Pride Month in 2020 has been loaded with activism, education, and discussion regarding Queer Black people, and an essential name to be added to this discourse is that of Cheryl Dunye. When I watched The Watermelon Woman — the first movie where a Black lesbian directed and starred — it felt like home. Never before had I seen a movie that not only allowed Black women to play the dozens, squabbling in that familiar Black way, but also to put their lesbianism at the forefront without it succumbing to whitewashed generalizations that erase its Blackness.
In the opening scene of The Watermelon Woman, we see Cheryl and Tamara working a wedding for a White family. White people make up a majority of the guest list, but there is also a small group Black men donning suits, as well as a single Black woman. They remain silent, but the shots pointedly focus on the wedding party, making it apparent who maintains the majority of those in attendance. In this environment, the wedding party ends up blending in with one another. In contrast, firmly posited into their Black, lesbian, and working class identities, Cheryl and Tamara immediately stand out.
The subtle definition of both the racial and class divides depicted at the start of the film serves as an avenue for Dunye to ensure that Cheryl and Tamara are at the forefront of this mockumentary. It permits the viewer to take liberties with fictionalizing their lives and status, while also rooting it in their blatant reality as working-class Black lesbians. Cheryl’s obsession with researching the “Watermelon Woman,” the fictional Fae Richards, a Black mammy figure in a 1930s film, mirrors the experience of Black lesbians watching Dunye’s own film of the same name. The Watermelon Woman was made two years before I was born, so watching it feels like discovering an artifact, and the remastered version (found for free on the Criterion Channel until the end of June) reminds me that my own history, and the modern LGBTQ+ community, is not disconnected or exiled by time from the Queer experience of the past. But most of all, it evokes the fact that Black lesbians in particular still have not been able to claim the attention they deserve.
In his book, Black Bodies, White Gazes, George Yancy writes about the ways that Blackness is defined by whiteness. Blackness, and the scrutinizing eyes with which it is viewed, has become reliant on the white gaze. He writes, “the corporeal integrity of my Black body undergoes an onslaught as the white imaginary, which centuries of white hegemony have structured and shaped… I feel ‘external,’ as it were, to my body, delivered and sealed in white lies.” Yancy’s words are especially evocative in the film as the camera’s lens acts as a way to define the people on screen. In The Watermelon Woman, the setting is a place full of Black people, with White people only acting as extras or fulfilling the role of being foils to the narrative’s primary focus on Black characters. Whether it’s people in line for the produce truck; other lesbians at the nightclub, purposely existing on the edges of the frame; Annie, their White, presumably lesbian co-worker; or Diana, Cheryl’s girlfriend who is often seen in glimpses, rather than existing as a main facet of Cheryl’s overarching story, sidelining Whiteness as a means to amplify the Black lesbian experience is integral to the film.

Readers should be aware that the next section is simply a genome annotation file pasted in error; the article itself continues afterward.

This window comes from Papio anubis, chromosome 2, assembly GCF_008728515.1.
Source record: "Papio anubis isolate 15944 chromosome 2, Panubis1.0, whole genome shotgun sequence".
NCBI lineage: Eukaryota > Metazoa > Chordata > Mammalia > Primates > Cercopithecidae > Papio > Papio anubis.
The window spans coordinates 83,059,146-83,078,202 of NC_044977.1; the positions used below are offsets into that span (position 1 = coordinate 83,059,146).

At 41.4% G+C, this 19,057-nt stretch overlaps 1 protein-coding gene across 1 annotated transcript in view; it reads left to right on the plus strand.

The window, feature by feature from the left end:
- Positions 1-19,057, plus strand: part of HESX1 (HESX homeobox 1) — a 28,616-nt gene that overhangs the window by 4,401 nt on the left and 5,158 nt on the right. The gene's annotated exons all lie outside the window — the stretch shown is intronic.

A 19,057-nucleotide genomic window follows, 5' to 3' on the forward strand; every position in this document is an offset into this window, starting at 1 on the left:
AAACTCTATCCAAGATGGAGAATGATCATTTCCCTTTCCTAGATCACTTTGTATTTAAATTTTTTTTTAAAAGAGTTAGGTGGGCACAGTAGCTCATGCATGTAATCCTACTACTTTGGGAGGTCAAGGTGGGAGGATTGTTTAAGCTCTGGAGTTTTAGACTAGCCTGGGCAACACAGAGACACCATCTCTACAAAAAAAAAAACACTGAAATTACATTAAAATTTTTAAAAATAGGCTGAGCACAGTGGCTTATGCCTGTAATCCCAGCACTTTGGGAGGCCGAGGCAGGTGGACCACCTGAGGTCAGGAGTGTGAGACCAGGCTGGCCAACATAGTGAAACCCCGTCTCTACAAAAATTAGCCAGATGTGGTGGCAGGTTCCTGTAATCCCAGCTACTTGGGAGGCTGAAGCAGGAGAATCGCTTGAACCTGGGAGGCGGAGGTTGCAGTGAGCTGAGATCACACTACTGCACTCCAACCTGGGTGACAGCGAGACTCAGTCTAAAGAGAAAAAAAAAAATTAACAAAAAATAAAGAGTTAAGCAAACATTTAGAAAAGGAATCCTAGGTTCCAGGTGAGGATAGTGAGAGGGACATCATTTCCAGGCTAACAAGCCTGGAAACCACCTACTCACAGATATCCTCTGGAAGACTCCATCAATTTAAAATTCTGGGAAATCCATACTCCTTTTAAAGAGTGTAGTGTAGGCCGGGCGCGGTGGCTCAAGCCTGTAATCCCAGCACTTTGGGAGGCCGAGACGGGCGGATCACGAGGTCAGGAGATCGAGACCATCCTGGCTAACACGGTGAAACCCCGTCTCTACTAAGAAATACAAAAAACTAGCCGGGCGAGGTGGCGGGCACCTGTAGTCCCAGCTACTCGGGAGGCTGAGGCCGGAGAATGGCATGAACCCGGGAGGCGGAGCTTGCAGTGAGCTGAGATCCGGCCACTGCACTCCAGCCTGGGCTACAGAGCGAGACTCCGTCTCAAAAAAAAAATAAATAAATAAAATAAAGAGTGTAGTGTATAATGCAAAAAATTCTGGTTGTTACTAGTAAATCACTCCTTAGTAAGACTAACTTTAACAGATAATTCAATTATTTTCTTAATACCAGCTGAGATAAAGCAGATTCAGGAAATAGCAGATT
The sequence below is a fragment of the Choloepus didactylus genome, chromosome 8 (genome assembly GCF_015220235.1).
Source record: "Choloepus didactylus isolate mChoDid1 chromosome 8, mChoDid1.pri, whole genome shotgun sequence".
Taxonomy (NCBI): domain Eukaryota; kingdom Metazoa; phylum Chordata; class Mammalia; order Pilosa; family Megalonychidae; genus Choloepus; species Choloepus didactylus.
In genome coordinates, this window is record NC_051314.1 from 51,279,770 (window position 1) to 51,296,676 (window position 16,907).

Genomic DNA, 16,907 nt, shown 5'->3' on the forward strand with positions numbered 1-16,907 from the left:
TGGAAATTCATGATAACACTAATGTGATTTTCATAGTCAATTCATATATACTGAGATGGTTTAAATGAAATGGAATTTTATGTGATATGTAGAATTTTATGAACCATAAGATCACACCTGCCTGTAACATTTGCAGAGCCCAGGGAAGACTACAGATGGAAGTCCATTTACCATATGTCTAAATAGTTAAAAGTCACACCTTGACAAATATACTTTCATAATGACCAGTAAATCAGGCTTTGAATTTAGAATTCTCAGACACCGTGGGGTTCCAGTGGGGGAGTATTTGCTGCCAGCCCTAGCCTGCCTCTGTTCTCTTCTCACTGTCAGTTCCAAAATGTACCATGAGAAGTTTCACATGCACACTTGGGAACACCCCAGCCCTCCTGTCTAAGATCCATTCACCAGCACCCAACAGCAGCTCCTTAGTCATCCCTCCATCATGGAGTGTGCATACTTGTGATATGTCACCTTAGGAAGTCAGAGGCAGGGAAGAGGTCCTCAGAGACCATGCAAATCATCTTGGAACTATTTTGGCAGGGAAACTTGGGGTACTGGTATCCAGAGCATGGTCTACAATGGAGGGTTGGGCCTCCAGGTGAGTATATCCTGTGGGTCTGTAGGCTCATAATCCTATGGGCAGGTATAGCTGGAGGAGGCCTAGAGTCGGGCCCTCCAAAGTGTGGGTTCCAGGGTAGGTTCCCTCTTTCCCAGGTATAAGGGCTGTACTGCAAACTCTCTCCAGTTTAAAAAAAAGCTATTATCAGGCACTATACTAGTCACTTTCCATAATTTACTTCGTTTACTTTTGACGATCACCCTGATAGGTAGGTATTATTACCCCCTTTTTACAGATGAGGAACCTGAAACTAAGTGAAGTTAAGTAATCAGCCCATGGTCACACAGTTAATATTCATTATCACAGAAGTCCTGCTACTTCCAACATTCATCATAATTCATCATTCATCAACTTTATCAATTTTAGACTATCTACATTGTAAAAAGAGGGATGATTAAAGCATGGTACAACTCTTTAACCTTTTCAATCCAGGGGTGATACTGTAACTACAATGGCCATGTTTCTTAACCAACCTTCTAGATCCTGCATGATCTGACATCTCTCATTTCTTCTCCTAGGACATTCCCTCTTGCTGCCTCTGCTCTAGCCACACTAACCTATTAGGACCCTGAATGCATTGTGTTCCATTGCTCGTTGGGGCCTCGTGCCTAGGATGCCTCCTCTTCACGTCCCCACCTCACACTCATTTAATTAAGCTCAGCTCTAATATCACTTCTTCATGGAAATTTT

This thematic focus is also apparent in her series of shorts. In Vanilla Sex, she tackles the separation of the practices and understanding of lesbianism between Black and White lesbians. For White lesbians, vanilla referred to the practice of having sex without kinks or toys; for Black lesbians, it was a marker of having sex with White women. Vanilla Sex puts this popular term into question and actively ‘others’ the white lesbian definition, as is often done to Blackness in any other context. Dunye flips this expectation of ‘normalcy’ around a community’s term, puts the oppressed perspective in the vanguard, and demonstrates that there isn’t a universal lesbian experience — Blackness will always be an innate part of a Black lesbian’s sexual identity. She does the same in Potluck and the Passion, a short that aims to exhibit the dynamic nature of lesbians, as well as investigate the interrogations that Black lesbians face from not only others, but themselves as well.